Verses and Images on Daoism, Nature, Yin, and Yang

changchun daoism temple dao de jing text wikicommons

Although the Chinese government banned Daoism in 20th century China, the practice is no longer banned and monasteries are re-establishing all over China. It is this very process of reconciliation, reintegration, and renewal of respect for all people that EdenKeeper is celebrating in this Saturday series on sacred scriptures.

Life on Earth is an all-encompassing ecosystem, and we all have equal right to enjoy this life. Setting our differences aside, we find our similarities that much easier to see. Sharing foundational beliefs leads to deeper understanding, growing respect, and flourishing cultural diversity.

The Wide Influence of Daoism

According to the Daoism statements from Alliance of Religion and Conservation (ARC), Daoism is a primary religious tradition of China. Its influence can be found in any Chinese community around the globe, and has influenced the cultures of Japan, Korea, and Vietnam, as well.

Daoism, also referred to as Taoism, was first penned by Lao Zi, a Chinese philosopher, over 2500 years ago. Called the Dao De Jing, Lao Zi’s work also pulled from even earlier Chinese classic folk traditions and beliefs. The most widely practised medical tradition of using natural remedies, commonly referred to as Traditional Chinese Medicine (TCM) was directly developed from Daoist principles.

The Three Foundational Principles of Daoism

Three principles form the foundation of Daoism: “Dao,” or “The Way;” the Value of Life; and “Yin and Yang.” (Quotes from ARC) :

The Dao:
“At the heart of the very earliest Chinese vision of the cosmos, there is the Dao, the origin of all. Dao means ‘the way’. The Dao is the origin of everything and the ultimate aim of all Daoists. The Dao is Heaven, Earth and Humanity. The Dao cannot be defined because it exists beyond all forms. In the words of the great Daoist sage, Lao Zi: ‘That which can be named is not the true Dao’. The Dao teaches wu-wei, the way of no-action and no-selfishness. This means to live in a plain and modest way and not to struggle for material gain.”
The Value of Life:
“Daoism regards life as the most valuable thing and pursues immortality. Life can be prolonged through meditation and exercise. People should train their will, discard selfishness, and seek to be a model of virtue. With high moral sense and good exercise, one can maintain energy throughout one’s life. To achieve this, Daoism stresses the need for a peaceful and harmonious environment as a very important external condition.”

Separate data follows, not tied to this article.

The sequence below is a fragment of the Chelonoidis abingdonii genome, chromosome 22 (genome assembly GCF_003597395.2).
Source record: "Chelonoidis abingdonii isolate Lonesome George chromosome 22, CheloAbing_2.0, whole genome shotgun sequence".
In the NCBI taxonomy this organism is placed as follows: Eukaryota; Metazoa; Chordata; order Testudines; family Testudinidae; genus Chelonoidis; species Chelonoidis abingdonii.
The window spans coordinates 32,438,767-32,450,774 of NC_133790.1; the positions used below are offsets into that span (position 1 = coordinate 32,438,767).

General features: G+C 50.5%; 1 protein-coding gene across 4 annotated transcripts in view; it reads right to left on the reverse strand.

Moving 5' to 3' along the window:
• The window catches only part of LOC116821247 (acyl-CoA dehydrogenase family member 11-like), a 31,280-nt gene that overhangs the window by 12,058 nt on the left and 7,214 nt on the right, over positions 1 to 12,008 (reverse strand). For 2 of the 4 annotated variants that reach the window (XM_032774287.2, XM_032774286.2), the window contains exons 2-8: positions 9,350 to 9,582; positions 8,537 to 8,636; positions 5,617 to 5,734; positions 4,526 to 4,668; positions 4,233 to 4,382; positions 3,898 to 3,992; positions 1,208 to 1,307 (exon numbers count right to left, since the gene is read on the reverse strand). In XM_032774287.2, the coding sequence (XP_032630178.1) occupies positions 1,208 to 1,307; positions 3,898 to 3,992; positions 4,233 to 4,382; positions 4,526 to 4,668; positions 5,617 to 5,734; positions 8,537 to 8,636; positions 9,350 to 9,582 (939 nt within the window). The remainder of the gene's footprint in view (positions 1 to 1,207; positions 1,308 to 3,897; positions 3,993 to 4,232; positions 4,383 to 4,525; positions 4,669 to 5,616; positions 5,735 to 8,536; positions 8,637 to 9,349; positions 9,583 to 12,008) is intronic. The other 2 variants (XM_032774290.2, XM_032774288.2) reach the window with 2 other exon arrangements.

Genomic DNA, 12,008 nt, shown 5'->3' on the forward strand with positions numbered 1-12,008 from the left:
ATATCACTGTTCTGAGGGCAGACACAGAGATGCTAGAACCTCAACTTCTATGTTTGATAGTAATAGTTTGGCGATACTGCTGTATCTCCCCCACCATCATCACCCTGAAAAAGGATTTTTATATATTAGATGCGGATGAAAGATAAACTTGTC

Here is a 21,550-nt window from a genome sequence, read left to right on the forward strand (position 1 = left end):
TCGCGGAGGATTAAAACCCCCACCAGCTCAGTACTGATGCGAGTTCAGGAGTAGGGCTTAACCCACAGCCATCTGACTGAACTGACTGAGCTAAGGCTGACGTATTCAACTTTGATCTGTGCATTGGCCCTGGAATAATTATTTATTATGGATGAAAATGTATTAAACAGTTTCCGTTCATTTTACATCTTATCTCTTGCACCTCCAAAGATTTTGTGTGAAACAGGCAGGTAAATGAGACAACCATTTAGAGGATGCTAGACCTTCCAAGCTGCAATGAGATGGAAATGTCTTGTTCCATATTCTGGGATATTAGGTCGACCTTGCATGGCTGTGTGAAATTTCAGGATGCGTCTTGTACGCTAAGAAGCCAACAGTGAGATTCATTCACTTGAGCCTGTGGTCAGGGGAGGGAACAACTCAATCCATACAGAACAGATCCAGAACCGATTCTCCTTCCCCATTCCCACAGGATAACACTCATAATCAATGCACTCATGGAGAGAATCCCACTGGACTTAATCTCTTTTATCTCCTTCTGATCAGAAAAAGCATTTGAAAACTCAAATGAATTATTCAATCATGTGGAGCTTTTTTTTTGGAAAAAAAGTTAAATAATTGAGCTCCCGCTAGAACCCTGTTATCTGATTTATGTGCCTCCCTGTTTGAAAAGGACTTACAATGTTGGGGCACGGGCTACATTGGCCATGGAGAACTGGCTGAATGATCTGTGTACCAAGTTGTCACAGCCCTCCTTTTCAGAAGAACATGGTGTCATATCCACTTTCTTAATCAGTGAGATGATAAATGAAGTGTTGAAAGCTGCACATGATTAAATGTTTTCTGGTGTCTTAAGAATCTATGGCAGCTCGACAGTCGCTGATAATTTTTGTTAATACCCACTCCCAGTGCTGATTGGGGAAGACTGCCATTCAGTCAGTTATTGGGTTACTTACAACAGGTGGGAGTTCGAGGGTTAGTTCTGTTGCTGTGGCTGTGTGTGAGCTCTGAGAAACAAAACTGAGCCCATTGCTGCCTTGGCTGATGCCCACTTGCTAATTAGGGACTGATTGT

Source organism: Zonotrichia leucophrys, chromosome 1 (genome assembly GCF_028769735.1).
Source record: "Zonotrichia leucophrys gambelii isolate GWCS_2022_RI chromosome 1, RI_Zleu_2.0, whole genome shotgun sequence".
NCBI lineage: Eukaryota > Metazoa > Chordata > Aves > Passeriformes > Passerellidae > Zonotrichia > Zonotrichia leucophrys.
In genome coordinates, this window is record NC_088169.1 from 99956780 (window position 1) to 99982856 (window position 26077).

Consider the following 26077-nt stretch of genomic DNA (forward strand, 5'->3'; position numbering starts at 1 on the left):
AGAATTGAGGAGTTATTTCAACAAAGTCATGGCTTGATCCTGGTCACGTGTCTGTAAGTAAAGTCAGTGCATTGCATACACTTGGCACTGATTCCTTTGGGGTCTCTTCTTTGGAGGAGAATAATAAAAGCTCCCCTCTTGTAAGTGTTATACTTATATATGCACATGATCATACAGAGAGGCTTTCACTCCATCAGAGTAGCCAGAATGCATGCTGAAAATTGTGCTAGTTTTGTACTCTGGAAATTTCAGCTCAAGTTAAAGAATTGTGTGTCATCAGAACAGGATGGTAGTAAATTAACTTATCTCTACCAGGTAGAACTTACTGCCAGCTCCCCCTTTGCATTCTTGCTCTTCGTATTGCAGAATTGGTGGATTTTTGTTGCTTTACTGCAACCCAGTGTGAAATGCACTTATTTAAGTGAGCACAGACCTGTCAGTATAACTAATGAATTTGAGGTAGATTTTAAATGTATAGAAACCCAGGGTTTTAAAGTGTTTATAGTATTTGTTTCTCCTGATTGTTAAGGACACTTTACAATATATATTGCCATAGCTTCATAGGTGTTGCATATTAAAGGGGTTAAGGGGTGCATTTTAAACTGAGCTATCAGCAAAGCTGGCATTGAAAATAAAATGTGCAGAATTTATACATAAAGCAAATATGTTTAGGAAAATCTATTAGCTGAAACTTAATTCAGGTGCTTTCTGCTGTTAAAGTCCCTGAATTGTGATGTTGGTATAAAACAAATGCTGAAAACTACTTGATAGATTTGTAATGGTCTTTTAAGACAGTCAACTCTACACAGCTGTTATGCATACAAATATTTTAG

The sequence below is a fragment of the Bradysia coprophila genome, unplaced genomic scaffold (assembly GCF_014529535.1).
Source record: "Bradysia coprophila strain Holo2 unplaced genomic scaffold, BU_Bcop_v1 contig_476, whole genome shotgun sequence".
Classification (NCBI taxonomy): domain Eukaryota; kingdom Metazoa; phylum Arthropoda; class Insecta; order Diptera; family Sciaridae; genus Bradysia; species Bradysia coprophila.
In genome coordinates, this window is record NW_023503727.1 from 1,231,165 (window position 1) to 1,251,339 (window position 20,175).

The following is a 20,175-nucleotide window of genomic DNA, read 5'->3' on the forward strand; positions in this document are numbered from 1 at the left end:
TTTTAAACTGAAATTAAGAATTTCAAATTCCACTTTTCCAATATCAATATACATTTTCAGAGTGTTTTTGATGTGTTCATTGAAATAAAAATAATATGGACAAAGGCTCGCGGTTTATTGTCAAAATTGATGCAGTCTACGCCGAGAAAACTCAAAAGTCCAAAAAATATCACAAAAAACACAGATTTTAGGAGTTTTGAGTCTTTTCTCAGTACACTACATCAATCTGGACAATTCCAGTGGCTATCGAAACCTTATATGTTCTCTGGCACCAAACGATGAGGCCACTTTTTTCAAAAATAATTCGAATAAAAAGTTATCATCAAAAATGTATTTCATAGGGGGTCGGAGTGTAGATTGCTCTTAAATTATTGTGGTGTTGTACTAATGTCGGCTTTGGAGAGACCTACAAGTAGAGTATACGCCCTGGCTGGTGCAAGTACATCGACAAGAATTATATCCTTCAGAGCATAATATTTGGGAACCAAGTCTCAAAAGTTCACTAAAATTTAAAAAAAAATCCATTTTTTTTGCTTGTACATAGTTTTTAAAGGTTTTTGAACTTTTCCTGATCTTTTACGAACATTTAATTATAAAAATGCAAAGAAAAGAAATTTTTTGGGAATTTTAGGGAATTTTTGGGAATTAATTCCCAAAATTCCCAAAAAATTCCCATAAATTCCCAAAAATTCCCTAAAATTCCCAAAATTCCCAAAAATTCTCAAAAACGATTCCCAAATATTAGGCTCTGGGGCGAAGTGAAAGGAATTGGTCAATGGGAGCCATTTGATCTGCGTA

Yin and Yang:
“Yin and Yang are opposites which must always be in balance: Yin is female, moist, cold, the moon, autumn, and winter, shadows and waters. Yang is male, dry, hot, the sun, spring and summer, brightness and earth. The need to balance yin and yang can be applied to everything, including martial arts (Tai Chi), food (macrobiotics) and the arrangement of living conditions (feng shui).”

Verses and Images of the Dao, Nature, Yin, and Yang

The process of creation, by which the Dao originated reality, is defined in the following classic verses from Lao Zi’s Dao-De Jing. They are accompanied by inspirational images created from Pixabay public domain photos to further enhance reflection:
image “The Dao gives birth to the One [Unity, or Nature]…
image The One gives birth to the Two [Yin and Yang]…
image The Two gives birth to the Three [Heaven, Earth, and Humanity]…
image The Three give birth to the Ten Thousand [All things in Creation].”

For more beautiful verses and images, see the previous articles in this series:

Water’s Beauty in Nature and Islam

Creation & Stewardship in the Hebrew & Christian Bible With Images

Creation in the Christian New Testament Bible

Sikh Hymns Illuminate Creation and Creator

Verses in Buddhism on Humankind and Creation

Hinduism Verses on God, Creation, and Mother Nature

Jainism’s Tattvartha Sutra Verses on Creation

Confucius on Heaven, Earth, and Humanity

more to come, God Willing…

Please feel free to download and share these images, and don’t forget to hit the social media share buttons, as well. Also, please leave a comment below with your favorite verses on Nature or Creation and be sure to include its source, so it can be considered in an upcoming article in this series. We are hoping to cover every faith possible, and your help is very welcome!
(Top image note and source: Text from the Dao De Jing on a Chinese Temple Wall, wikicommons, edited by A.A.)

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About the Author

Aisha Abdelhamid (Birth-name Kathleen Vail) is a freelance lifestyle and environmental science writer currently living in Vancouver, BC. Her interests include environmental conservation, climate science, renewable energy, faith-based environmental activism, sustainable economics, corporate social responsibility, creative lifestyles, and healthy living.